The Colin Kaepernick Effect: How ‘Made in America’ is More Than Just a Designer Label or Stamp of Approval #HometownChat

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A simple way to describe my immigrant journey is “Born in Jamaica, Made in America.” This means at various times in the year you’ll find jerk chicken or fried turkey on my dinner table. I just haven’t been able to do the ‘afro thing.’ But I’ve come to learn how ‘Made in America’ is more than just a designer label.

As the NFL season got going many wondered out loud on social media about the Colin Kaepernick effect. His taking a stand might not be seen as a halo but it certainly isn’t hell either. Somewhere in between is a lesson for how ‘social labels’ prevent us from seeing through the fog of a culture clash to live higher.

There’s a certain sense of pride that comes with designer clothing labels. They can provide some with the feeling that they’ve got socio-economic status. But these labels might also be used in another way that could appear self-righteous or condescending. Maybe that’s some of what’s going on here because:

  1. History shows we sometimes see things through a prism of prejudice.
  2. Oftentimes a select few people get to experience things in a lane of privilege.
  3. We are distracted (fooled even) by believing things through a parade of ‘false promises.’

These days we have the Internet at our finger tips. Who knows, maybe human progress is taking us down a path where we’re becoming technological adept but socially inept. This could be part of Kaepernick’s message. But it’s also the scope of efforts to get prejudicial flaws out of the criminal justice system.

Interview with sister of Terence Crutcher

Prejudice seems to raise its ugly head in ways that affect the legal protection of African-Americans under the law. How else can we explain the unwarranted death of Terence Crutcher in Oklahoma. Think about how the social theory of ‘Broken Windows’ or Rockefeller drug laws unduly harmed urban communities?

These measures created a strain/stain for some but political/professional gain for others. Wearing the label ‘Made in America’ shouldn’t just be about padding our pocketbooks. It should open our eyes to these inequities, injustices and inconsistencies. This way we’re not looking down on others with prejudice.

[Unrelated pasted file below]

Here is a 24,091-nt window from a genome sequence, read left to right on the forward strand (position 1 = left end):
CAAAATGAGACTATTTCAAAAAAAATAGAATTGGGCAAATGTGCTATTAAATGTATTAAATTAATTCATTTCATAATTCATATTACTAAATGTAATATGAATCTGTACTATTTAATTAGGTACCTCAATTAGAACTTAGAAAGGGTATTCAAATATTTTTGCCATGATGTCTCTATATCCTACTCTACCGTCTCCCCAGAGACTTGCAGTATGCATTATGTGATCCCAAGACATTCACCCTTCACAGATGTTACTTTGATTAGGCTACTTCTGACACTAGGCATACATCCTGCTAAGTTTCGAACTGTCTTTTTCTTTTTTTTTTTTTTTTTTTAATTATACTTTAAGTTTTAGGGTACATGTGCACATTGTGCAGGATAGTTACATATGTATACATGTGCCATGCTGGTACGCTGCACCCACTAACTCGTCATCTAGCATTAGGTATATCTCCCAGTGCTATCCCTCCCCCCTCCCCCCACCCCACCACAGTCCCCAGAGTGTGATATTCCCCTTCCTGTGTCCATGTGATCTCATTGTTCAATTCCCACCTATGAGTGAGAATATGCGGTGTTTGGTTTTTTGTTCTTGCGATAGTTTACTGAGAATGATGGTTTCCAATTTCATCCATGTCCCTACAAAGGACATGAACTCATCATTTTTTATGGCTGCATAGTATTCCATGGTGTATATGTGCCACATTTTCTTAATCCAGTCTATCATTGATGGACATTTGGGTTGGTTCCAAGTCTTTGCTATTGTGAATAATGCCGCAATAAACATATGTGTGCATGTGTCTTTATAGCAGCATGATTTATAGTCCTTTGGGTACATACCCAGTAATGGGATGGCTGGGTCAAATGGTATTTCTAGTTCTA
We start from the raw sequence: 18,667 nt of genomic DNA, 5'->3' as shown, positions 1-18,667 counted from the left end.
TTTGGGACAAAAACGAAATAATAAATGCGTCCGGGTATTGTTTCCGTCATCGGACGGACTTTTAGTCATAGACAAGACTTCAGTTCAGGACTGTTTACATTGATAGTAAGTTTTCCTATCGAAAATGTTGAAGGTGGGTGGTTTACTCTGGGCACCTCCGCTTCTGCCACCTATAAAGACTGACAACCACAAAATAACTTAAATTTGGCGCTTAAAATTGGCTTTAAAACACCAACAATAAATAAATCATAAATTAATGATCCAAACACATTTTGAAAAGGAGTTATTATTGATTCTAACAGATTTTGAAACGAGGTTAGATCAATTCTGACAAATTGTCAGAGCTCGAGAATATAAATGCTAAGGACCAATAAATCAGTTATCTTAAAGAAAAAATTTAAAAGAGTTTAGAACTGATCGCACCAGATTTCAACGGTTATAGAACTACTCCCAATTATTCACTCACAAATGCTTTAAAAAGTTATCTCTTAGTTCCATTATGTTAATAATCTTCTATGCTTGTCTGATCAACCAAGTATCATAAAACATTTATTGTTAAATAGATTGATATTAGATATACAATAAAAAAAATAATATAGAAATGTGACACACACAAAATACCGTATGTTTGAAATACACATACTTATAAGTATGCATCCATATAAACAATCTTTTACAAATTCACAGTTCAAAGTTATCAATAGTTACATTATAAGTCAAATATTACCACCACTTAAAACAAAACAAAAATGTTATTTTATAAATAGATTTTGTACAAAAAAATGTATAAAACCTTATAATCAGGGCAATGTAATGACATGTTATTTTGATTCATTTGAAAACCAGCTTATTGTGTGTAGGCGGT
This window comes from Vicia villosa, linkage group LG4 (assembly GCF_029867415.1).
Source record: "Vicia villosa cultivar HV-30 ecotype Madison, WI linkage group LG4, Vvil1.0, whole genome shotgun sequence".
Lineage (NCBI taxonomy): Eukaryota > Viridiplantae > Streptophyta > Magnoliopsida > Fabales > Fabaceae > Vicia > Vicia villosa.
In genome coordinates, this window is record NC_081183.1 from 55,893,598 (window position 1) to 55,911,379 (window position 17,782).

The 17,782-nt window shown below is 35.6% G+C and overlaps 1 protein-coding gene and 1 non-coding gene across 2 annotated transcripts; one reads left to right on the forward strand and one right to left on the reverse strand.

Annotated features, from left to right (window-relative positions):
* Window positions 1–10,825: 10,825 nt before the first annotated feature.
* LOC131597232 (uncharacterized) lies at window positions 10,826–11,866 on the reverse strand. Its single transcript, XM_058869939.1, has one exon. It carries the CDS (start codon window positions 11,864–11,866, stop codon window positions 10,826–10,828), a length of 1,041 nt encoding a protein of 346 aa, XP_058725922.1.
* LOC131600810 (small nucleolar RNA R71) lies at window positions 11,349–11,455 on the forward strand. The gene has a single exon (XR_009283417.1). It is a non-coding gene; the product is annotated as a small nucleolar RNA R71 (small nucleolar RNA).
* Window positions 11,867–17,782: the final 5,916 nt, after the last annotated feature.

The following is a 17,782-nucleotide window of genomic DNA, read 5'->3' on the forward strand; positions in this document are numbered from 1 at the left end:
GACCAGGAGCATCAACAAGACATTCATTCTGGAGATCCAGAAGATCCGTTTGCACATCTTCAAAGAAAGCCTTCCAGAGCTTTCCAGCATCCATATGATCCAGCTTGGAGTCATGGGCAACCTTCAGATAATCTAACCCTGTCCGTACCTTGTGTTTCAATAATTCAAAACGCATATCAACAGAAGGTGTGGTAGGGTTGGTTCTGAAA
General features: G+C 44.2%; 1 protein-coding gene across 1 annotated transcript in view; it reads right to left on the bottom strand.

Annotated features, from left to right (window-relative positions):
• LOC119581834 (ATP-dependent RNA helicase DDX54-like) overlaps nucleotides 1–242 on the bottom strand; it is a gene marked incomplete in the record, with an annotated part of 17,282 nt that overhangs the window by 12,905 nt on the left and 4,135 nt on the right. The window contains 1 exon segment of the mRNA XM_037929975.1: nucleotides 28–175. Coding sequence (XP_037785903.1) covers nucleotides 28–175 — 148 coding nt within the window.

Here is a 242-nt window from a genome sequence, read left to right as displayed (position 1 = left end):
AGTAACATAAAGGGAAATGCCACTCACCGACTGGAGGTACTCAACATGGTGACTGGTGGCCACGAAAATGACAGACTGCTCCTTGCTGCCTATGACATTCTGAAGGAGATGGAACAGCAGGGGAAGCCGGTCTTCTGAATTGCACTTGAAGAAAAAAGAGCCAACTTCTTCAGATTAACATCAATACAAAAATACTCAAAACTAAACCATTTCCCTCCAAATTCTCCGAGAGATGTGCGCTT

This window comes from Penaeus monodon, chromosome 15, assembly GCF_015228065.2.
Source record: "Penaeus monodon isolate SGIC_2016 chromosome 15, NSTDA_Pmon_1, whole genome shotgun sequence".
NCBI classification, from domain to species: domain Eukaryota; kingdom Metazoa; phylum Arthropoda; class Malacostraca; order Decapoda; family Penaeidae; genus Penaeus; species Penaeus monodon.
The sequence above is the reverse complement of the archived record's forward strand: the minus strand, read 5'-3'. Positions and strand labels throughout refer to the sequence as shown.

If flawed laws are a leading force for fixing social ills, then that’s just the tip of the iceberg. Below the surface are other stories made possible out of privilege. Just think about Ryan Lochte being on Dancing with the Stars or Brock Turner who served little time for rape. This wouldn’t be possible for just anyone.

ryan-lochte

Social privilege could be a factor in what Kaepernick is trying to express. He’s lived in a bi-racial environment which allows him to connect with the privileged side of America. But he’s also seeing how others get left behind in the political games that stiff & stifle the less-privileged treated as second-class.

This may be why there’s a bubbling frustration across the country for how some past and present election campaigns make a joke of the process. So there’s a growing tide of ‘We the People’ turning into modern-day populism. But things seem to have gotten out of hand where it feels like Politics Gone Wild.

It’s like the beekeeper in charge of running a bee yard. Then an outsider comes in and stirs up the bee hive. Now the bees are distracted from working towards shared purpose. Instead they’re driven by shared chaos. That’s some of what has happened where citizens are being stirred-up by the buzz of chaos.

Have things become more of a race for ratings and a parade of false promises? That’s a self-starter question that will be on many minds between now and November. In between the halo and hell of this presidential campaign season is figuring-out whether what’s good for ratings is good for America’s reality.